By Shanice Golder
On 9 January 2020, the Law Commission, further to their 2016 consultation, published their report on options to reduce premiums payable by flat owners (“tenants”) to their landlords to extend the term of their lease or buy their freehold interest.
The report discusses three potential reform options which centre upon how premiums are calculated with the overarching focus being to reduce the price payable by tenants; the question then being “but what about compensating landlords?”
Enfranchisement and lease extensions
When tenants seek to collectively acquire the freehold interest in their building from their landlord, they pay a premium. This reflects the fact that after the enfranchisement, the landlord’s entitlement to the property and right to receive ground rent is lost. The heightened interest tenants obtain through an enfranchisement claim (i.e. owning the freehold) is valuable and correspondingly, the landlord is compensated.
Where the term of a lease is extended under the Leasehold Reform Housing and Urban Development Act 1993 (‘1993 Act’), the tenant will instruct a surveyor for valuation advice regarding the premium that is likely to be demanded by the landlord for the enhanced value conferred onto the tenant by obtaining a ninety year lease extension.
Currently, the premium to be paid to the landlord will be determined by a surveyor based on:
the value of the landlord’s interest
the release of the marriage value (being the difference in the value of the property if the leasehold and freehold interest was owned by the same person or held by the landlord and tenant respectively) when the tenant subsequently comes to own the freehold interest in a property post enfranchisement; and
potential development value.
As described in the Law Commission’s Report, tenants take the view that lease extensions and enfranchisements are too expensive. The calculation of premiums should be simple and it is unfair a leaseholder should essentially have to pay twice to obtain full security of their home.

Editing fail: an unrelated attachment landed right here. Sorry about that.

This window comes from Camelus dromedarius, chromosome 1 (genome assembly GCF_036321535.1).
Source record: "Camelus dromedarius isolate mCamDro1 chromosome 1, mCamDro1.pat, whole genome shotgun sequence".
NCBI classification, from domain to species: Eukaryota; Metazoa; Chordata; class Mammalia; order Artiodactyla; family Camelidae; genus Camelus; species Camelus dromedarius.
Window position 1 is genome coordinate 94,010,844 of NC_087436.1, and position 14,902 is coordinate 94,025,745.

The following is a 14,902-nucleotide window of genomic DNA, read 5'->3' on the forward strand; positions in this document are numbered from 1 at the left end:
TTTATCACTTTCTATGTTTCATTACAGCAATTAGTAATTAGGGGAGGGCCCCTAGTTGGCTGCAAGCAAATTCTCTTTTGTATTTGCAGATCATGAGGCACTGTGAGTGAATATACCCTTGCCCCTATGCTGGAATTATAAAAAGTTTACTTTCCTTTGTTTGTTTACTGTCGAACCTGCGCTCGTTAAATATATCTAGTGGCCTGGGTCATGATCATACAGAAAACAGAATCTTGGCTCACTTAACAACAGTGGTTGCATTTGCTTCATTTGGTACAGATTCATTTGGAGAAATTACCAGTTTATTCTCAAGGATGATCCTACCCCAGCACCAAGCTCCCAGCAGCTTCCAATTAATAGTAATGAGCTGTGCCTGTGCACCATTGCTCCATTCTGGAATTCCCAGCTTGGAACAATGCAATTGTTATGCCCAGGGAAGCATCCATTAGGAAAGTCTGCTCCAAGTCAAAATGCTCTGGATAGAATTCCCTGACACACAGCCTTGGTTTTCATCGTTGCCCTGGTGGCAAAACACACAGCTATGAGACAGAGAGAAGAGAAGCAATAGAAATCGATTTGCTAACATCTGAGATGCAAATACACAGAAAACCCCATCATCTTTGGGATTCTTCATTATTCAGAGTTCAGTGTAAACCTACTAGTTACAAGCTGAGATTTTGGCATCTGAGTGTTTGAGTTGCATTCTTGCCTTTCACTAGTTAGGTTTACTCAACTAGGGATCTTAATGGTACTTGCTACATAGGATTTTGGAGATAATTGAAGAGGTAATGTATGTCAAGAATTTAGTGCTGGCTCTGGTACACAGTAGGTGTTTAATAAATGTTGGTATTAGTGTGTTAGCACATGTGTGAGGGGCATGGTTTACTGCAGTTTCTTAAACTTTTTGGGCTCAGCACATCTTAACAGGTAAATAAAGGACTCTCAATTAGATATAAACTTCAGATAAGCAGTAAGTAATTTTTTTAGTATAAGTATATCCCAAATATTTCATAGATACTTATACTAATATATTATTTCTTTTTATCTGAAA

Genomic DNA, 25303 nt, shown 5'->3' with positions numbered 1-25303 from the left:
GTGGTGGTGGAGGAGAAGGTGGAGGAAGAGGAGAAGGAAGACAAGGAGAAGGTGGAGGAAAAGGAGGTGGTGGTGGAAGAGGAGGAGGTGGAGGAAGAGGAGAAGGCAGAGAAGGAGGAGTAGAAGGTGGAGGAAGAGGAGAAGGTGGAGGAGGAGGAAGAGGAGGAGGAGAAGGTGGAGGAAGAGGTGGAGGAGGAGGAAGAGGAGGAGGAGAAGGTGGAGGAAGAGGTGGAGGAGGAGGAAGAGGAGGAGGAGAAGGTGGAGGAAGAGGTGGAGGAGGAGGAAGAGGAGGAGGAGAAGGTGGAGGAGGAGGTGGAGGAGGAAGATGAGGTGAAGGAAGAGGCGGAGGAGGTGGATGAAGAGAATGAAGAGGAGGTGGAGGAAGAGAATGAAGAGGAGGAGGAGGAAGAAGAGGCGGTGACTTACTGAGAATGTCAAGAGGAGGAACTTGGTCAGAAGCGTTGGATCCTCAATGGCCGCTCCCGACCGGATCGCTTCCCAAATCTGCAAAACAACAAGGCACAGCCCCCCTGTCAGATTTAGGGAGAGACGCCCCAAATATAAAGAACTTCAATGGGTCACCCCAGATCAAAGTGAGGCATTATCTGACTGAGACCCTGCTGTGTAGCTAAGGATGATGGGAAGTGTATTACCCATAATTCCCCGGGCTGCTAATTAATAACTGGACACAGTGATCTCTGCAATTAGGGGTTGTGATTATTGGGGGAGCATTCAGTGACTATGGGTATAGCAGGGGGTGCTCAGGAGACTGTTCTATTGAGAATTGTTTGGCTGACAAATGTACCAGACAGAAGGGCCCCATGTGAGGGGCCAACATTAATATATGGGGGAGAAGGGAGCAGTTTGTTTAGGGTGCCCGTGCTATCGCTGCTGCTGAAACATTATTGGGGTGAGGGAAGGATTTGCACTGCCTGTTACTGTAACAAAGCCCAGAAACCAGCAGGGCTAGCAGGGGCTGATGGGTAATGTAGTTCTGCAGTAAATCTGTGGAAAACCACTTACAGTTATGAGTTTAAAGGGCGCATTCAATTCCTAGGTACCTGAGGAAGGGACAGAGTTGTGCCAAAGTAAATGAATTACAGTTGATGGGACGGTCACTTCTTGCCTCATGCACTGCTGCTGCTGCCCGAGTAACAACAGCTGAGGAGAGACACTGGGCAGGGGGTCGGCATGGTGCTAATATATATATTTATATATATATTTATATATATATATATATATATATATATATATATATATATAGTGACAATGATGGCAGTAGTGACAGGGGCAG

On the other hand, landlords take the view that tenants should pay full market value for the asset, having initially paid a reduced price in return for the annual ground rent.
In considering the opposing views, and taking into account human rights of both landlords and tenants, the Law Commission has proposed three schemes, outlined briefly below.
This assumes the tenant is not and never will be in the market. Therefore the premium produced reflects what the landlord would receive if the leaseholder never chose to extend the lease or buy the freehold and no marriage value would be payable.
This assumes the tenant is not in the market at the time the premium is calculated, but will be in the future. This reflects what a landlord would receive if their interest was sold to a third party. Similarly, no marriage value would be payable.
This reflects the way that premiums are calculated under the current law, but is designed to be combined with other reforms to potentially reduce the premium payable.
The Law Commission has not recommended any one of the three schemes. It is evident that implementation of Scheme 1 or 2 will, beneficially for tenants, reduce the premium payable. However, as contested by landlords, when buying a leasehold property, tenants have agreed to pay for a time-limited asset and should compensate the landlord when the landlord is compelled to sell their interest under the 1993 Act.
Currently, it remains to be seen whether any of these proposals will be implemented in the future and the Government have the challenging task of ensuring that, primarily, any wholescale reform of the premium calculation process is fair.
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